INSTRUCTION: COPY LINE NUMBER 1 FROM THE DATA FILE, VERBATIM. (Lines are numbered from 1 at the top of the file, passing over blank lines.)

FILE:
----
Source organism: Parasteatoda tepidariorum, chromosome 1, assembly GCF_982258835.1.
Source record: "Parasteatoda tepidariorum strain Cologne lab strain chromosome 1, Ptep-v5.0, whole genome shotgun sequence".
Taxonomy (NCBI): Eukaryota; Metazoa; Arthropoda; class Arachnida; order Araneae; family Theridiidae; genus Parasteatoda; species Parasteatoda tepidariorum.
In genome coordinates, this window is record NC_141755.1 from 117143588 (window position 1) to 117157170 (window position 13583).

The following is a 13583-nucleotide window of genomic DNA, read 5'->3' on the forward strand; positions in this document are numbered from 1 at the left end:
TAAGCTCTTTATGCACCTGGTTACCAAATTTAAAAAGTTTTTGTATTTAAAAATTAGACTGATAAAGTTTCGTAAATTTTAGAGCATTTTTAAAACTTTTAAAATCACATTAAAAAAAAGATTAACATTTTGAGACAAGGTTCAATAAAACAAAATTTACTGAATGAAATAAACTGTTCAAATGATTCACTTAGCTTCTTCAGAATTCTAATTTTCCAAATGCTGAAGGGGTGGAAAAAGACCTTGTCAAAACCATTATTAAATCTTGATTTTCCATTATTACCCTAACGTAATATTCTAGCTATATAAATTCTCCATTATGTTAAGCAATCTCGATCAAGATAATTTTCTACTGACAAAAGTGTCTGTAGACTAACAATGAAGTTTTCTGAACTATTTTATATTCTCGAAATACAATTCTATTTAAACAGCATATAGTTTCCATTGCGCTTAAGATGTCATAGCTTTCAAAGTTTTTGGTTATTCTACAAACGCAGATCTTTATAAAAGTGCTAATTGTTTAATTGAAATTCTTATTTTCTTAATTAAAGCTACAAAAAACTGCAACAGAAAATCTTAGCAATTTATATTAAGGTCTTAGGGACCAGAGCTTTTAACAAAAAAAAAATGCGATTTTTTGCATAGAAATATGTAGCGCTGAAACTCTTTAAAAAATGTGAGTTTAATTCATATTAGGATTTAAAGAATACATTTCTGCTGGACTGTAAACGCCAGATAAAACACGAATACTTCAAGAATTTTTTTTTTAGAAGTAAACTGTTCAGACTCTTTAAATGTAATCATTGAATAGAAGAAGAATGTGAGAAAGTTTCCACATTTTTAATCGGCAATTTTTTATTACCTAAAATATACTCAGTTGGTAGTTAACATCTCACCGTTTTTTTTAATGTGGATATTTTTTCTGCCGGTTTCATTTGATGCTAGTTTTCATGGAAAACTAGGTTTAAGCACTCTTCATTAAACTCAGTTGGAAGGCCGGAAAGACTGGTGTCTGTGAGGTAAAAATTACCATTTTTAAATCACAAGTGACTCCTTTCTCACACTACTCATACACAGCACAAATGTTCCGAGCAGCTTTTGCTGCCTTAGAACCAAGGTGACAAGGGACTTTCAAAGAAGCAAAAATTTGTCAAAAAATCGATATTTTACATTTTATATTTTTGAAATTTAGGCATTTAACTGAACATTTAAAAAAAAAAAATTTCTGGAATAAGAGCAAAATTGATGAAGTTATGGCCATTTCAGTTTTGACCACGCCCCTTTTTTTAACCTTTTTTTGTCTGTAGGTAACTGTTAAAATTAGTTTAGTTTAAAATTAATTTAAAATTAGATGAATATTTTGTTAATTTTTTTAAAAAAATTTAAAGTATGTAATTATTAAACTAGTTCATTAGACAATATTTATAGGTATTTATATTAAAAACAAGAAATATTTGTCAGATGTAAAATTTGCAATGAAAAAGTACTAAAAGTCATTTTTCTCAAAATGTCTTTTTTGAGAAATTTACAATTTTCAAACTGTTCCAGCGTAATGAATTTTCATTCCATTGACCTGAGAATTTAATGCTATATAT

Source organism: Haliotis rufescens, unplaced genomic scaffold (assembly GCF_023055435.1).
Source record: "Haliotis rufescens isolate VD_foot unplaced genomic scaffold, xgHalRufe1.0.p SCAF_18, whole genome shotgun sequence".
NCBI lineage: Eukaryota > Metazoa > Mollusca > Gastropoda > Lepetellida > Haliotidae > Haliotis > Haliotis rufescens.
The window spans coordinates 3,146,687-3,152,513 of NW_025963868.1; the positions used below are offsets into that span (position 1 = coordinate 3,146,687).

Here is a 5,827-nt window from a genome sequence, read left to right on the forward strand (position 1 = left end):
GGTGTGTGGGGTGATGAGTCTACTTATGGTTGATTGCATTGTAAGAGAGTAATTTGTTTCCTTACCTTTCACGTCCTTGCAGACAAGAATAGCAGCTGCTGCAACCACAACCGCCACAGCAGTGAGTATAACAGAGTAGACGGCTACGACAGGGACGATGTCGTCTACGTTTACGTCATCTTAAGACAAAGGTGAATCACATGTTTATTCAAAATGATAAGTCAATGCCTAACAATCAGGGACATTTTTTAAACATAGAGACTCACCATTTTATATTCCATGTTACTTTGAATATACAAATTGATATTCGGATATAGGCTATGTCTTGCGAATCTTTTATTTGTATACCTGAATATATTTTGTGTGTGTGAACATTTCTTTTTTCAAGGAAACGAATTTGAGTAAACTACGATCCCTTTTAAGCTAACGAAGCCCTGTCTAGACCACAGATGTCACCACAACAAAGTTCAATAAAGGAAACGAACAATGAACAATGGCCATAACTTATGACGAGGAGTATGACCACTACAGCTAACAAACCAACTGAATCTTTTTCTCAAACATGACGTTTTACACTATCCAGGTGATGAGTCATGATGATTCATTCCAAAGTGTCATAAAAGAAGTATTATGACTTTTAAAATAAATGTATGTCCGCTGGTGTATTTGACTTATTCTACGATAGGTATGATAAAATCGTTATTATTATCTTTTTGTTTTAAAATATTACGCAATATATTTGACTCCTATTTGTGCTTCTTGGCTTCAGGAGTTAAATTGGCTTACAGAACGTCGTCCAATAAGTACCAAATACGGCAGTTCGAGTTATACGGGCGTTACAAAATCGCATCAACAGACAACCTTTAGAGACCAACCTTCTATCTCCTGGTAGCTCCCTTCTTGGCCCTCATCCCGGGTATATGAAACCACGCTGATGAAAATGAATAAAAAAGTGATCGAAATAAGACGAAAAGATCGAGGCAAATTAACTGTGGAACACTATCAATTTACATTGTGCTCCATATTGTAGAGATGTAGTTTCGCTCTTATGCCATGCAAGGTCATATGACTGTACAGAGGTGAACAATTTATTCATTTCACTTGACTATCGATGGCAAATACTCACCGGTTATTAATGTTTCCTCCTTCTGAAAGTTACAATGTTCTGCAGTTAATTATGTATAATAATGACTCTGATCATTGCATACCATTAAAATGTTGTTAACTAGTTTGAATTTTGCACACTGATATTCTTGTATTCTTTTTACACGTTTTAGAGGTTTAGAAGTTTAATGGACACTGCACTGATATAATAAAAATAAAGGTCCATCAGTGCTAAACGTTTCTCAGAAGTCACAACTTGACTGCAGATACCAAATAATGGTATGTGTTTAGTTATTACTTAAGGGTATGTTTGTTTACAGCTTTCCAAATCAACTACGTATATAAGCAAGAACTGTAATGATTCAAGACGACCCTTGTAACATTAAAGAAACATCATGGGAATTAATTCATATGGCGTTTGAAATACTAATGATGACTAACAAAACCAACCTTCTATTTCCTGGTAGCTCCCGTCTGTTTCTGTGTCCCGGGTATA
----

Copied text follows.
Source organism: Parasteatoda tepidariorum, chromosome 1, assembly GCF_982258835.1.